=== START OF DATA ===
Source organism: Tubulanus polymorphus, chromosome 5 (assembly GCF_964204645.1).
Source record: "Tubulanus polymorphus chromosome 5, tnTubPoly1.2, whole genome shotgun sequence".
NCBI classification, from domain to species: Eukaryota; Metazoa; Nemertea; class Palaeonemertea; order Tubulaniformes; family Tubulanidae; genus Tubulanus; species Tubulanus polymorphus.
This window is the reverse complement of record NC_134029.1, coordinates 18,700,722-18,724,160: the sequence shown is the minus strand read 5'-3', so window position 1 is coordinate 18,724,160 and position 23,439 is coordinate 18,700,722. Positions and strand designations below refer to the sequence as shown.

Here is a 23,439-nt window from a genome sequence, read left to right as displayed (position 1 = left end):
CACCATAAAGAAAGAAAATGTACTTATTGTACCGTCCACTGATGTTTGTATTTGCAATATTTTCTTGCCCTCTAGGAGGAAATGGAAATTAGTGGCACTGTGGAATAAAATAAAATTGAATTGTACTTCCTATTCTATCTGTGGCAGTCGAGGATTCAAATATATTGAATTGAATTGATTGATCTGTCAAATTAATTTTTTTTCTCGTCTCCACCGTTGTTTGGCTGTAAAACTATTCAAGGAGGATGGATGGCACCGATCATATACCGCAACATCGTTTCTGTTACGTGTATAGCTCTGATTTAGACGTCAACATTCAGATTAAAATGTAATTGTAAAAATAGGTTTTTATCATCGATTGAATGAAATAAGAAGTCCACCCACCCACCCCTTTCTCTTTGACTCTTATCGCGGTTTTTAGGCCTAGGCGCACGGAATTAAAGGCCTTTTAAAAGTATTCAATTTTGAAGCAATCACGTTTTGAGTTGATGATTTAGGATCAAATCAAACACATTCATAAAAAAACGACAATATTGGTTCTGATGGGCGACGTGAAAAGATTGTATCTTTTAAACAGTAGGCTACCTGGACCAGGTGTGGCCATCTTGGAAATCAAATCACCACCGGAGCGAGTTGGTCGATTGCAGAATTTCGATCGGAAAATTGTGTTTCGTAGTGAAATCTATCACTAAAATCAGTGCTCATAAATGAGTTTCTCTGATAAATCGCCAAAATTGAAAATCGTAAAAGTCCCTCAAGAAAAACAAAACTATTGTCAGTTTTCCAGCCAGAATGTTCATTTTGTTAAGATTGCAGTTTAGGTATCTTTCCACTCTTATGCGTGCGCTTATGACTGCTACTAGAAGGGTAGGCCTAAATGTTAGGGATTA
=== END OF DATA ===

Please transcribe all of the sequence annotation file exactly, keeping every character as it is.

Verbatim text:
Source organism: Tubulanus polymorphus, chromosome 5 (assembly GCF_964204645.1).
Source record: "Tubulanus polymorphus chromosome 5, tnTubPoly1.2, whole genome shotgun sequence".
NCBI classification, from domain to species: Eukaryota; Metazoa; Nemertea; class Palaeonemertea; order Tubulaniformes; family Tubulanidae; genus Tubulanus; species Tubulanus polymorphus.
This window is the reverse complement of record NC_134029.1, coordinates 18,700,722-18,724,160: the sequence shown is the minus strand read 5'-3', so window position 1 is coordinate 18,724,160 and position 23,439 is coordinate 18,700,722. Positions and strand designations below refer to the sequence as shown.

Here is a 23,439-nt window from a genome sequence, read left to right as displayed (position 1 = left end):
CACCATAAAGAAAGAAAATGTACTTATTGTACCGTCCACTGATGTTTGTATTTGCAATATTTTCTTGCCCTCTAGGAGGAAATGGAAATTAGTGGCACTGTGGAATAAAATAAAATTGAATTGTACTTCCTATTCTATCTGTGGCAGTCGAGGATTCAAATATATTGAATTGAATTGATTGATCTGTCAAATTAATTTTTTTTCTCGTCTCCACCGTTGTTTGGCTGTAAAACTATTCAAGGAGGATGGATGGCACCGATCATATACCGCAACATCGTTTCTGTTACGTGTATAGCTCTGATTTAGACGTCAACATTCAGATTAAAATGTAATTGTAAAAATAGGTTTTTATCATCGATTGAATGAAATAAGAAGTCCACCCACCCACCCCTTTCTCTTTGACTCTTATCGCGGTTTTTAGGCCTAGGCGCACGGAATTAAAGGCCTTTTAAAAGTATTCAATTTTGAAGCAATCACGTTTTGAGTTGATGATTTAGGATCAAATCAAACACATTCATAAAAAAACGACAATATTGGTTCTGATGGGCGACGTGAAAAGATTGTATCTTTTAAACAGTAGGCTACCTGGACCAGGTGTGGCCATCTTGGAAATCAAATCACCACCGGAGCGAGTTGGTCGATTGCAGAATTTCGATCGGAAAATTGTGTTTCGTAGTGAAATCTATCACTAAAATCAGTGCTCATAAATGAGTTTCTCTGATAAATCGCCAAAATTGAAAATCGTAAAAGTCCCTCAAGAAAAACAAAACTATTGTCAGTTTTCCAGCCAGAATGTTCATTTTGTTAAGATTGCAGTTTAGGTATCTTTCCACTCTTATGCGTGCGCTTATGACTGCTACTAGAAGGGTAGGCCTAAATGTTAGGGATTA